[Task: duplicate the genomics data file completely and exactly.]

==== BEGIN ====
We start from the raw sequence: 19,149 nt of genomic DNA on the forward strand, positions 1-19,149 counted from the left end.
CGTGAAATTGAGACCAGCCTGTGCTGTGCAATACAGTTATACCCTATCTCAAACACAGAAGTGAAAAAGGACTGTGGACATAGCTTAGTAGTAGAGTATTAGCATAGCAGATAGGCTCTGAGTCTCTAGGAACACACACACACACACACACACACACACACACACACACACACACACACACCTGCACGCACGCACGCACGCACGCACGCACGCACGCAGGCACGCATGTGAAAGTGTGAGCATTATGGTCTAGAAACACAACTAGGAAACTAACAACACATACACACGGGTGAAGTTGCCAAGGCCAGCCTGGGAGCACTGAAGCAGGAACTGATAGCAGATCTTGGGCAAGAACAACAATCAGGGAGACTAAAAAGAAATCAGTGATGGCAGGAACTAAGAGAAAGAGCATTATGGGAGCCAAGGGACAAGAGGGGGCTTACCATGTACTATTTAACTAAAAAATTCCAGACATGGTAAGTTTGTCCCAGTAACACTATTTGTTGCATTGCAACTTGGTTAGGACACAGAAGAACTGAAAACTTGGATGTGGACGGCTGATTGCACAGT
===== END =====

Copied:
We start from the raw sequence: 19,149 nt of genomic DNA on the forward strand, positions 1-19,149 counted from the left end.
CGTGAAATTGAGACCAGCCTGTGCTGTGCAATACAGTTATACCCTATCTCAAACACAGAAGTGAAAAAGGACTGTGGACATAGCTTAGTAGTAGAGTATTAGCATAGCAGATAGGCTCTGAGTCTCTAGGAACACACACACACACACACACACACACACACACACACACACACACACACACCTGCACGCACGCACGCACGCACGCACGCACGCACGCAGGCACGCATGTGAAAGTGTGAGCATTATGGTCTAGAAACACAACTAGGAAACTAACAACACATACACACGGGTGAAGTTGCCAAGGCCAGCCTGGGAGCACTGAAGCAGGAACTGATAGCAGATCTTGGGCAAGAACAACAATCAGGGAGACTAAAAAGAAATCAGTGATGGCAGGAACTAAGAGAAAGAGCATTATGGGAGCCAAGGGACAAGAGGGGGCTTACCATGTACTATTTAACTAAAAAATTCCAGACATGGTAAGTTTGTCCCAGTAACACTATTTGTTGCATTGCAACTTGGTTAGGACACAGAAGAACTGAAAACTTGGATGTGGACGGCTGATTGCACAGT